Another similarity is the ignominy of the banks. This time we avoided a cascade of bank failures, nevertheless their importance and lustre has been diminished. When you read about financial elites making hay in the last decade it’s generally not the banks even if popular progressive lore continues to demonise them.
Most importantly of all, I think we are late ‘30s rather than ‘29 in terms of where we are in our economic malaise. The nadir of the depression experienced by ordinary people was in 1937; pain on top of pain extinguishing hope.
US entry into World War 2 in 1941 catalysed the exit from 12 years of economic struggle. Today we are somewhere in a 1937-41 parallel. When historians look back at this period they will see Covid-19 as the catalyst for the beginning of the end of our malaise. Not exactly 1941 but the lead up to it.
“US entry into World War II in 1941 catalysed the exit from 12 years of economic struggle.”
Policy response from here will be astounding, relative to the past few decades. It’s not a question of policymakers believing in some progressive vision. They will do it as they must do it. The difference between left and right from an economic perspective will be modest.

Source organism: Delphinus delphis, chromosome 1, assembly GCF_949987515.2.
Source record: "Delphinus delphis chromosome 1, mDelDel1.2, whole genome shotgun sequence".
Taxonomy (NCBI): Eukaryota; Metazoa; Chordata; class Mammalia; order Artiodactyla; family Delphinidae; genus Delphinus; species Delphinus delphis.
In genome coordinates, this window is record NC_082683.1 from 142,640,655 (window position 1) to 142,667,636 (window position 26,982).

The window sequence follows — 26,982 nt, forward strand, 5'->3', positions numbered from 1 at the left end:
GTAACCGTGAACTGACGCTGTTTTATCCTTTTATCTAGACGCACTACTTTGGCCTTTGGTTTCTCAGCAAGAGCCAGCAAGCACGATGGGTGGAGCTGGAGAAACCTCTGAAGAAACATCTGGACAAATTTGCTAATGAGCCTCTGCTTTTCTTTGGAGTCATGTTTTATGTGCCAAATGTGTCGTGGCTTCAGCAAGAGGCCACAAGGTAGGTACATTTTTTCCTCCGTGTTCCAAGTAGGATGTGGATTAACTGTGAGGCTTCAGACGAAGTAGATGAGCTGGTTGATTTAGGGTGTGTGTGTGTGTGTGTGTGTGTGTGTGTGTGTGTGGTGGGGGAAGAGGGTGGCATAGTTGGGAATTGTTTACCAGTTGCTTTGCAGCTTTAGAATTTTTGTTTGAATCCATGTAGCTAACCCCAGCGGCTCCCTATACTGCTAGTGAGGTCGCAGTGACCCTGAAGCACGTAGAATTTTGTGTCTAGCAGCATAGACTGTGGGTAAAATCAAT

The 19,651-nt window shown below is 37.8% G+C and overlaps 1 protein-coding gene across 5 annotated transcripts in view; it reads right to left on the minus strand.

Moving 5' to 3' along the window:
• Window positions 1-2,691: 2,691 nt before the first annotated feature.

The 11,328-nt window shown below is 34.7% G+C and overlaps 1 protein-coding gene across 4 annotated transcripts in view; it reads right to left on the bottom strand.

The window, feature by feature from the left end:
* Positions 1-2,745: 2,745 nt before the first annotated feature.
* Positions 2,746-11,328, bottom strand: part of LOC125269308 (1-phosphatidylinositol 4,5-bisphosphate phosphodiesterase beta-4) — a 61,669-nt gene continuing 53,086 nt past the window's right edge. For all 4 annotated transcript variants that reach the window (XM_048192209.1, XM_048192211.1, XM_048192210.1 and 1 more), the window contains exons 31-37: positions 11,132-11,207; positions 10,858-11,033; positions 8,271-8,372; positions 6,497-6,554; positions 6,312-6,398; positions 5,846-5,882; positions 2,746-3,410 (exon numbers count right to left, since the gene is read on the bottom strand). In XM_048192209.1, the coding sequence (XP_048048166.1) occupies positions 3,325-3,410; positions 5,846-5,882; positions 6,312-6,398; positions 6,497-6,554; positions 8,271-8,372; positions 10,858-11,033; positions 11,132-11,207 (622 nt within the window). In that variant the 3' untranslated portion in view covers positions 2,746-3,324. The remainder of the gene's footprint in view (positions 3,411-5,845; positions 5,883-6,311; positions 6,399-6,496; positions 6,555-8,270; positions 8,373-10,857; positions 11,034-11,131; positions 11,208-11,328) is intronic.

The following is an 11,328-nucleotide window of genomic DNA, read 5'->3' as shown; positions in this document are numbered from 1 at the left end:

Policymakers will do all they can to keep our debt-laden economies from falling into debt deflation. A lot of private debt and consumption will be supported by government balance sheet and spending.
Nominal price increases will be desired as the easy route to debt nullification like we experienced after World War II, when for 35 years inflation remained above nominal government debt yields so that debt burdens fell precipitously. A more direct approach will be taken if it’s needed. Like debt monetisation or throwing debts into the long grass of government off balance sheet structures. Modern versions of debt jubilee.
As a financial person I believe there will be one clear signal that our societies are recovering and finding a new path; the rehabilitation and re-emergence of the importance of commercial banks.
Small businesses and entrepreneurs really need functional banks. Most cannot get themselves on a venture capital-financed moonshot. Enabling regulation that reduces the risk-weighting of business loans would be a good first step.
Free the banks, save the world.